The Barkerville summer of 1870 bursts upon the streets again in the late
twentieth century. Throughout the summer, visitors will get to know many
of the colourful citizens of Barkerville from the summer of 1870.
Gracing the streets with her proper English upbringing will be Miss Florence
Wilson, founder of the first library on William's Creek area, co-founder
of the Cariboo Amateur Dramatic Association and in the summer of 1870, owner
of the new Phoenix saloon and share holder in several mining companies.
Miss Wilson is still very concerned about the large amount of debt incurred
by the Dramatic Association as a result of their new Theatre Royal, and
is working diligently to help the society pay off the $1,000 debt.
Nellie Jenkins is recent arrival on the Creek and has just discovered that
her husband had died in a mining accident prior to her arrival. Mr. Jenkins
left Nellie a small sum of money which enabled her to open a laundry in
town. Nellie is a very hard working laundress with a great pas sion for
"gossip" that she feels is essential for the enlightenment of
Alexander Campbell was an Overlander of '62 and arrived on the Creek in
1863. He has recently acquired the position of clerk and man ager of the
Jack of Clubs Mine, owned by Albert Boak. Mr. Campbell has a great deal
of responsibility in running the mine and has difficulty in completing his
duties as required. A staunch Royalist, Campbell gets very "pedoodled"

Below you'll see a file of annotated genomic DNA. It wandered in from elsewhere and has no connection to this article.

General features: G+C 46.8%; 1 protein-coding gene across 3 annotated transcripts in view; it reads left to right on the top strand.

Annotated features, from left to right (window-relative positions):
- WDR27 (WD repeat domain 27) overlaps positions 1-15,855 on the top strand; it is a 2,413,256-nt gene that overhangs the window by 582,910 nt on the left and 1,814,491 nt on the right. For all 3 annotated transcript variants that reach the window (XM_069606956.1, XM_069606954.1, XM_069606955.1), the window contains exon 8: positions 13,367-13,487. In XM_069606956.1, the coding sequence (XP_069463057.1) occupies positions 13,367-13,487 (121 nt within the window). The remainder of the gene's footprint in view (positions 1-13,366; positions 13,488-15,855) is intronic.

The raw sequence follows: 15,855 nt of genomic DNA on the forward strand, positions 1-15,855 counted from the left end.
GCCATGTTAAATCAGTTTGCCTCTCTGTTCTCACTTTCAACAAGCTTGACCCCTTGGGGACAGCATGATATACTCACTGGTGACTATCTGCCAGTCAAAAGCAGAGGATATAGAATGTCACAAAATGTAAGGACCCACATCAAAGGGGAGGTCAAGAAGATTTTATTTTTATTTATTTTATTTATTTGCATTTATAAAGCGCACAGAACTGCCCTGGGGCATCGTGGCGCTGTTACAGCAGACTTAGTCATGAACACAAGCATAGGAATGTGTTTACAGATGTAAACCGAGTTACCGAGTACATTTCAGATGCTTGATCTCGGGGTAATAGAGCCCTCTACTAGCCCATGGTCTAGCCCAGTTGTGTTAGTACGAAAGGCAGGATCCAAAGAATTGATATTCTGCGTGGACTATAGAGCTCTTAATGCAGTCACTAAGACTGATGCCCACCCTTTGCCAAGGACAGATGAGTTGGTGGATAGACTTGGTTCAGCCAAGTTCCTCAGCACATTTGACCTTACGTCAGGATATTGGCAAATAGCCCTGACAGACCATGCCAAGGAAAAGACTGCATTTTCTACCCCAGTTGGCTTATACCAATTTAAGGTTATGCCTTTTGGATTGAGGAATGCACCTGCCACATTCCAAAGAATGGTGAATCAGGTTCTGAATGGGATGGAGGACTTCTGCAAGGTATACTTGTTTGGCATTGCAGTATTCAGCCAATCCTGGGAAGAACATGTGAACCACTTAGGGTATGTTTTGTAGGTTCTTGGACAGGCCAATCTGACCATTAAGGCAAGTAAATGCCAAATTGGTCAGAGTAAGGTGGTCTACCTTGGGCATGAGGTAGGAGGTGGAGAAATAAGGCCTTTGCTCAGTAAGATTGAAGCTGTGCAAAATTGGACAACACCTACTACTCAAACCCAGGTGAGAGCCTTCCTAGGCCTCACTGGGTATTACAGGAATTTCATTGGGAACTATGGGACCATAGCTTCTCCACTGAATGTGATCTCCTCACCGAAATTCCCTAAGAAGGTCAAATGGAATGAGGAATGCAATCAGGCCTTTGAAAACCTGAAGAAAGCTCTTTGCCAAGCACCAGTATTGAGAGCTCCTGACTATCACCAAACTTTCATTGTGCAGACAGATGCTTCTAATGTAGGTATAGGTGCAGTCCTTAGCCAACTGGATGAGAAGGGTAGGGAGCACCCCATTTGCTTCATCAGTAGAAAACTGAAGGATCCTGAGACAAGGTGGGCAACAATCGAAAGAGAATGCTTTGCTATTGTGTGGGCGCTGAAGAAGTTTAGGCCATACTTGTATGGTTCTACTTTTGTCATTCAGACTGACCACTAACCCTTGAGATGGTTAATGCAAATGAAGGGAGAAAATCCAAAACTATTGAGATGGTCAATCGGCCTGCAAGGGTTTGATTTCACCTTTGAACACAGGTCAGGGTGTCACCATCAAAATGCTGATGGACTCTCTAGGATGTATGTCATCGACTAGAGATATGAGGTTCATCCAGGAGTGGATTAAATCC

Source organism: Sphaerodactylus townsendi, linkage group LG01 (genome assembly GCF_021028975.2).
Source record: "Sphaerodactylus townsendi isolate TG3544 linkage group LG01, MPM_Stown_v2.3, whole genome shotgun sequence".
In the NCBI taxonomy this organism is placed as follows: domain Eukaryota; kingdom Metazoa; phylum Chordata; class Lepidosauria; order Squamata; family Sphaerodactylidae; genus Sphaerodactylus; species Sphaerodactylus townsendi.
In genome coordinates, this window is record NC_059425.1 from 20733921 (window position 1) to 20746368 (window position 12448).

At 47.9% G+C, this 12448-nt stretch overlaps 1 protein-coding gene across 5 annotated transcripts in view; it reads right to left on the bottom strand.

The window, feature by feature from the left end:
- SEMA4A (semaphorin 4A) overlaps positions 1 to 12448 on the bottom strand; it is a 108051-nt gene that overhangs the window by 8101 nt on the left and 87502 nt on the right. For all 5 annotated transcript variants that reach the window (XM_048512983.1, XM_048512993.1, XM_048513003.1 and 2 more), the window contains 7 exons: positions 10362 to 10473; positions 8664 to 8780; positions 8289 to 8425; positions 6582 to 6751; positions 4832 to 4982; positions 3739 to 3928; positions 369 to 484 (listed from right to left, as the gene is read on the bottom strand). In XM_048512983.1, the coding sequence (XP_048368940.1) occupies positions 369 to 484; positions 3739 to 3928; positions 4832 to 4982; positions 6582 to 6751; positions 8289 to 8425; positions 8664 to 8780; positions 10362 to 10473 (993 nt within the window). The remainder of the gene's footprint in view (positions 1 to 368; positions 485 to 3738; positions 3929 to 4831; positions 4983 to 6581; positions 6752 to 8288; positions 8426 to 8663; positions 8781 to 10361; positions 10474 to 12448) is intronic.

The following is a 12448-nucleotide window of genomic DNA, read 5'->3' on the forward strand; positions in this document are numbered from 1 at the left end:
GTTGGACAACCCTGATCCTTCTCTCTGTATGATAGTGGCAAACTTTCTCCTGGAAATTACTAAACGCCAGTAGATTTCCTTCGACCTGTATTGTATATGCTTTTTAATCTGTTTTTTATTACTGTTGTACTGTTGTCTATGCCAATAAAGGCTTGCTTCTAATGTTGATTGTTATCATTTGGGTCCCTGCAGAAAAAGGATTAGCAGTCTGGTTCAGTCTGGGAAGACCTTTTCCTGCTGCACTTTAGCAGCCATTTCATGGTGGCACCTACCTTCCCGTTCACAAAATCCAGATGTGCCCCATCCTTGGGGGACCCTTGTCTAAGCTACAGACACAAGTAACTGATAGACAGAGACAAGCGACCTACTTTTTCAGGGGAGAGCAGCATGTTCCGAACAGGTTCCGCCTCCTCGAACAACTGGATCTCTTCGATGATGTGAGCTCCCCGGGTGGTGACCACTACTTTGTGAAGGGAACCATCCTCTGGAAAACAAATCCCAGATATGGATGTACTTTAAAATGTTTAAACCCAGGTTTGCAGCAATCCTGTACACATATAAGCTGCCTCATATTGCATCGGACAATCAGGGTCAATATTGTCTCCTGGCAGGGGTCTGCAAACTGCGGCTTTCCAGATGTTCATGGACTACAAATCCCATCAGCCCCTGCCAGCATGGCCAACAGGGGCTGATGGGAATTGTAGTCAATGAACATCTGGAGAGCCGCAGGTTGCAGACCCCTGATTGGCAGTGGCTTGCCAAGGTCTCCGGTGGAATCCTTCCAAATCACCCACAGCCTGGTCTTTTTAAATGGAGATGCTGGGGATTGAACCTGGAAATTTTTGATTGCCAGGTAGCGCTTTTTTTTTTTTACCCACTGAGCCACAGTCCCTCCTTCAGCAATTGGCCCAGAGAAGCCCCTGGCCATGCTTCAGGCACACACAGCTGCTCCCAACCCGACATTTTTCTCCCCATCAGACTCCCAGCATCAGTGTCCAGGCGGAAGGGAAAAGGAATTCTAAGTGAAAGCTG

when anyone makes a disparaging remark about Her Majesty, Queen Victoria.
Kate Hartley takes great joy in parading along the board walk dis playing
her lovely, hoop skirt. Miss Hartley is a Hurdy Gurdy dancer, employed by
Fanny Bendixon, owner of the St. George Saloon. Kate is a rather tall, statuesque
woman, who is not having much luck at displaying her ability at the 'Ringing
the Bell' dance, currently very popu lar in Barkerville. Her lack of 'ceiling
dancing' causes her a great deal of consternation and is she anxious for
the day when a miner in town will be able to swing her high enough to dance
on the ceiling.
Jack Beeman is somewhat of a dolt, who claims to know much about many things
and actually knows very little about very little. Jack spends some of his
time trying to scrape out a living as a miner, however when the gleam doesn't
appear at the bottom of his gold pan, he will work where and when he is
able. Jack has a yearning for any lady on the creek; any eligible lady,
James D. Loring will be strutting the streets of Barkerville for a short
time at the early part of the season, but Mr. Loring is most pleased that
his daughter, Emma, whom was married last September to Charlie Doyle, is
about to become a mother. Charlie and Emma reside in San Francisco and Mr.
Loring will be heading south to visit the next generation of Lorings.
Mr. Albert C. Boak, who has been away from Barkerville for the past two
years, will be returning. Mr. Boak was one of the town butchers and did
fairly well at that occupation. he no longer serves behind the counter,
but does have interests in cattle ranches in Oregon. Mr. Boak has spent
most of the past two years in London, England, and will be returning to
oversee the operations of his Jack of Clubs Mine Company.
The Barkerville Summer of 1870 was never busier and the historic citizens
of this town look forward to greeting you throughout the season. Welcome
to the largest settlement north of San Francisco and west of Chicago. The
town where dreams sometimes turn to gold...